7 Things You Would Want To Know When Applying For Graduate Programmes

By Leaderonomics|17-09-2013 | 1 Min Read


According to the Department of Statistics, 26 private and 20 public universities in Malaysia send out more than 180,000 graduates into the workforce every year. This does not include graduates from universities abroad who are job-seeking in Malaysia.

Graduate programmes allow fresh graduates to undergo job rotations, formal/informal training and the potential to fast-track their careers in a structured-learning process. They are usually 12 to 24 months in duration and have a high selection criteria including grades, co-curricular activities and communication skills.

Just because you studied accounting doesn’t mean you need to look for a graduate programme in accounting. Do an online search and figure out which industry you would like to be a part of. The great thing about programmes like these is that they employ graduates from all disciplines.

The best way to start is to attend a career fair. Before going for a one, make a top 10 list of preferred graduate programmes and make sure that the first 10 booths you visit are those on your list. Be sure to come prepared, as there may be opportunities for on-the-spot interviews.

There isn’t an exact format but usually during the early stages of the interview process, your profile will be evaluated and placed in three categories. Red for a no-go, amber for a “call her maybe” and green for “get-him/her-in-and-get-that-person-fast!”. Try to highlight parts of your profile that set you apart so that you would likely be placed in the green zone.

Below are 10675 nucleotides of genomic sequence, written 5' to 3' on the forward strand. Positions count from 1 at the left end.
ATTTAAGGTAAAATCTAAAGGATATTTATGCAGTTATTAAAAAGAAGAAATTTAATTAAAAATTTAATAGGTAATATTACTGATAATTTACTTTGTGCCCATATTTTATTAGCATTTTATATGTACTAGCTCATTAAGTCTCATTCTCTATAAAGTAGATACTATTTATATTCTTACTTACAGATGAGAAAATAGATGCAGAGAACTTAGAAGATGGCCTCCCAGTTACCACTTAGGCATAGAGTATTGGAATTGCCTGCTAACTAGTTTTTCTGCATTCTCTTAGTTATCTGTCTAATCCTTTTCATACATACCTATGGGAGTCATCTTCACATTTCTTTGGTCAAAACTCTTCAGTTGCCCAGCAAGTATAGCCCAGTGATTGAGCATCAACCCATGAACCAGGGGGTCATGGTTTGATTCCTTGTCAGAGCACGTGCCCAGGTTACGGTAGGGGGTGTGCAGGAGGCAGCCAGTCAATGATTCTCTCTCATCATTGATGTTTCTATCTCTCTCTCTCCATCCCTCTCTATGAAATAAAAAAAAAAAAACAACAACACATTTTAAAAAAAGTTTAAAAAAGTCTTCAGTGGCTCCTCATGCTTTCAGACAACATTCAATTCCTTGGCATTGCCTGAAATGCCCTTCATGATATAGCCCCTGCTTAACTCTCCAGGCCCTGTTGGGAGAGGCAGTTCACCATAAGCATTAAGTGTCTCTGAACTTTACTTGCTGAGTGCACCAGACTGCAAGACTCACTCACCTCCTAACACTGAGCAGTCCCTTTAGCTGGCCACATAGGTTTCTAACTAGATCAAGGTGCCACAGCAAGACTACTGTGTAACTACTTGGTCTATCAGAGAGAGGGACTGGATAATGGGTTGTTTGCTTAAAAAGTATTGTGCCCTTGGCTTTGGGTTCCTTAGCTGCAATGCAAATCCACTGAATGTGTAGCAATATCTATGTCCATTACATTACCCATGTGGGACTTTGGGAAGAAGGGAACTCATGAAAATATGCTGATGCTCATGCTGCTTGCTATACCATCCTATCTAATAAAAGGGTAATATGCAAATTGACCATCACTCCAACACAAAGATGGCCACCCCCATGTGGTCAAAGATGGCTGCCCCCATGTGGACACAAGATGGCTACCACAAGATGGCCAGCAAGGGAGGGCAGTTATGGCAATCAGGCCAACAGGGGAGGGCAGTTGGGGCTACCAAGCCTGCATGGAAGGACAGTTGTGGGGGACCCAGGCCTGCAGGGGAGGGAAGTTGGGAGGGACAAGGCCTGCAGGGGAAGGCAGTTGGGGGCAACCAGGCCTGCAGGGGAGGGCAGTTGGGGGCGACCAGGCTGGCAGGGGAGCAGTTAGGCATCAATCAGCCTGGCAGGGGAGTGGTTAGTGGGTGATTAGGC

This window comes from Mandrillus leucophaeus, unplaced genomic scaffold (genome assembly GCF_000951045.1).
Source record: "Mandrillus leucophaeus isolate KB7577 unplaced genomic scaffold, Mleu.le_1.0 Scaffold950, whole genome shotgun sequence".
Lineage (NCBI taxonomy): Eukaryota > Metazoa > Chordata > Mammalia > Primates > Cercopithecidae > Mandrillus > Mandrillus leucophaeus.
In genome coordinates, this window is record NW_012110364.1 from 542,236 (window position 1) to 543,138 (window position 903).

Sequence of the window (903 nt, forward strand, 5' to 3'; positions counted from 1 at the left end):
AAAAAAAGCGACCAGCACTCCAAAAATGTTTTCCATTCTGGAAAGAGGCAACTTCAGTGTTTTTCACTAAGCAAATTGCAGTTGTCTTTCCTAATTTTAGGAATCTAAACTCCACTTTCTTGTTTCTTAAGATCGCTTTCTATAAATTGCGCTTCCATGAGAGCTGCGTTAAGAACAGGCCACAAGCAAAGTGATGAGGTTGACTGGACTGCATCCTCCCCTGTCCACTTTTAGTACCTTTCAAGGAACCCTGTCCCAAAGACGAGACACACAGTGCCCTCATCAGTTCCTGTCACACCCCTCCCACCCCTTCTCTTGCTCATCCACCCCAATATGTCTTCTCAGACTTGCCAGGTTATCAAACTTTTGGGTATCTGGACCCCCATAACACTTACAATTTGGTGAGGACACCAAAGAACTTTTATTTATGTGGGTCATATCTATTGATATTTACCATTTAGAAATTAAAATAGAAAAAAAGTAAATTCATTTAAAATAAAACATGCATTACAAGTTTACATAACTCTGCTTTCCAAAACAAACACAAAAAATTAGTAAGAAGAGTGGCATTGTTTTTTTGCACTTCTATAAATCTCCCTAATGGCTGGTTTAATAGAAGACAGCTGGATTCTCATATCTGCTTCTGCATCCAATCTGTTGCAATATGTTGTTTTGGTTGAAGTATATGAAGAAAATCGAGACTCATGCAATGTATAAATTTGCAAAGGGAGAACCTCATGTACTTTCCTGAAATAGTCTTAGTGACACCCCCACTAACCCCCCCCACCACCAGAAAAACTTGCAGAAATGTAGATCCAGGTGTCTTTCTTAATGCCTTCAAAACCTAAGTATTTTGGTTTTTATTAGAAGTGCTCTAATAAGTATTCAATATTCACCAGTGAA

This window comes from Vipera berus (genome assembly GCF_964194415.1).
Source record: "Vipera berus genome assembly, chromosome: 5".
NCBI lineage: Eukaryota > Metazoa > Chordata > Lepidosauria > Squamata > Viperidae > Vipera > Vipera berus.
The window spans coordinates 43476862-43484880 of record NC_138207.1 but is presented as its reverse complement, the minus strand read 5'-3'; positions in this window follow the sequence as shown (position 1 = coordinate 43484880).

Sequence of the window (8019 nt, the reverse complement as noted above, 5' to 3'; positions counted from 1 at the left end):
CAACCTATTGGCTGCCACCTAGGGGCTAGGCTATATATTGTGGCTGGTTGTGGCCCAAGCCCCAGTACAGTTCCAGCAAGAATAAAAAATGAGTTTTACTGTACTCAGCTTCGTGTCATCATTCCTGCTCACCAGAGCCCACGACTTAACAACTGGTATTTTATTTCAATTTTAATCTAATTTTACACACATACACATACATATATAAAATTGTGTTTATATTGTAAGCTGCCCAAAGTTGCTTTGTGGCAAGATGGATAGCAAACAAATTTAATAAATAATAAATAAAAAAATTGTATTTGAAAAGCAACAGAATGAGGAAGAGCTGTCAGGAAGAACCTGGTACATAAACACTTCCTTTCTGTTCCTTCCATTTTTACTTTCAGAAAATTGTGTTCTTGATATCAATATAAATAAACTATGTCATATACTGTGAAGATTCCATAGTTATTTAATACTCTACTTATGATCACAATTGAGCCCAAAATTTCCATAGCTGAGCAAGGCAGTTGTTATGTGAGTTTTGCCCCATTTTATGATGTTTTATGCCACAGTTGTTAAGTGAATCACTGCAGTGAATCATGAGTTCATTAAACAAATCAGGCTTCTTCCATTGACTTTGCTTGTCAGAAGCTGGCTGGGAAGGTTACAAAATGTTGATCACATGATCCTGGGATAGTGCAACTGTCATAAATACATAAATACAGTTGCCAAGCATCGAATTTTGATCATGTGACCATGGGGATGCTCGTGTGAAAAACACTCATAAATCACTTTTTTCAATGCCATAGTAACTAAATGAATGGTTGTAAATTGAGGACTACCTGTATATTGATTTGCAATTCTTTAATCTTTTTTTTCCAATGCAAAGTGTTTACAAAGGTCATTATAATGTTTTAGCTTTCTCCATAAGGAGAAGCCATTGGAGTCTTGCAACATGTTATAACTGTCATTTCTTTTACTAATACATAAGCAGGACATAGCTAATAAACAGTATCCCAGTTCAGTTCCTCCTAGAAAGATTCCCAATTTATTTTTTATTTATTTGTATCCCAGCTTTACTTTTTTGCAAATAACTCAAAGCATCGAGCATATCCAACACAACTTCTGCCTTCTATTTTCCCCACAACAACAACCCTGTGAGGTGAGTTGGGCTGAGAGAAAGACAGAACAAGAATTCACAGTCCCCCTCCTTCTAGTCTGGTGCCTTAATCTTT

Like a fish hooked on bait, think of a memorable story during your student days that would ‘hook’ your prospective employer during the interview process. This will help you stand out during the interview.

As a part of a graduate programme, you will have a good chance to engage with senior leaders in the organisation. Take this golden opportunity to make a positive impression by being well read about matters in the industry or being sure about how you can contribute to the organisation.

The high supply of graduates in the workforce means there will be a strong competition getting into graduate programmes. Sharpen your interview skills and understand the organisation you are applying to. Find out about their values, core functions and plans for the future.

Don’t be disappointed if you fail to get in the first few times. Use these experiences as learning points and get ready to try again. You may be rejected at the interview stage or when you are one signature away from signing the offer letter. Every failure can become a stepping stone in the process of securing a place in a great graduate programme.

In conclusion, take note that even when you are looking for the best organisation to work in, organisations are in turn looking for the best graduates to work for them. Enjoy the process and all the best in being part of a graduate programme of your choice!

Jason Lee has walked this talk and today is part of Standard Chartered Bank’s International Graduate programme in Kuala Lumpur. If you would like to engage with Lee, you can connect with him at @jasonleecj on Twitter.

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This article is published by the editors of Leaderonomics.com with the consent of the guest author. 

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